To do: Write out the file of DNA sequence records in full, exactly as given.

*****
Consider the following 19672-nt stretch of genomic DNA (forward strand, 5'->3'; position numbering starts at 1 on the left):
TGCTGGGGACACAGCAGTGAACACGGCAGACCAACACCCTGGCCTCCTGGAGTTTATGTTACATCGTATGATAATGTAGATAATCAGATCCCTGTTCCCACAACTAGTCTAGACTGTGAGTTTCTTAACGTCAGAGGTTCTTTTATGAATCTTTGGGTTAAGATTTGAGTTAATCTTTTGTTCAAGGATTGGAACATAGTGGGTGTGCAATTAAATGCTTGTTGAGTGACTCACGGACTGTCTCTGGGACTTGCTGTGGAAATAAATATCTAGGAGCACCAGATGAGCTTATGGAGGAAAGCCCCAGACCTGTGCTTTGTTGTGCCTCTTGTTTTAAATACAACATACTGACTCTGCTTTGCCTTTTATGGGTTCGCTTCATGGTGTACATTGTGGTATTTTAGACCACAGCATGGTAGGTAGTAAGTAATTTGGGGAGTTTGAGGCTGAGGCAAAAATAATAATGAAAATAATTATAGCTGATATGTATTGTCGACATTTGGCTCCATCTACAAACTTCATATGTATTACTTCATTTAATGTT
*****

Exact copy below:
Consider the following 19672-nt stretch of genomic DNA (forward strand, 5'->3'; position numbering starts at 1 on the left):
TGCTGGGGACACAGCAGTGAACACGGCAGACCAACACCCTGGCCTCCTGGAGTTTATGTTACATCGTATGATAATGTAGATAATCAGATCCCTGTTCCCACAACTAGTCTAGACTGTGAGTTTCTTAACGTCAGAGGTTCTTTTATGAATCTTTGGGTTAAGATTTGAGTTAATCTTTTGTTCAAGGATTGGAACATAGTGGGTGTGCAATTAAATGCTTGTTGAGTGACTCACGGACTGTCTCTGGGACTTGCTGTGGAAATAAATATCTAGGAGCACCAGATGAGCTTATGGAGGAAAGCCCCAGACCTGTGCTTTGTTGTGCCTCTTGTTTTAAATACAACATACTGACTCTGCTTTGCCTTTTATGGGTTCGCTTCATGGTGTACATTGTGGTATTTTAGACCACAGCATGGTAGGTAGTAAGTAATTTGGGGAGTTTGAGGCTGAGGCAAAAATAATAATGAAAATAATTATAGCTGATATGTATTGTCGACATTTGGCTCCATCTACAAACTTCATATGTATTACTTCATTTAATGTT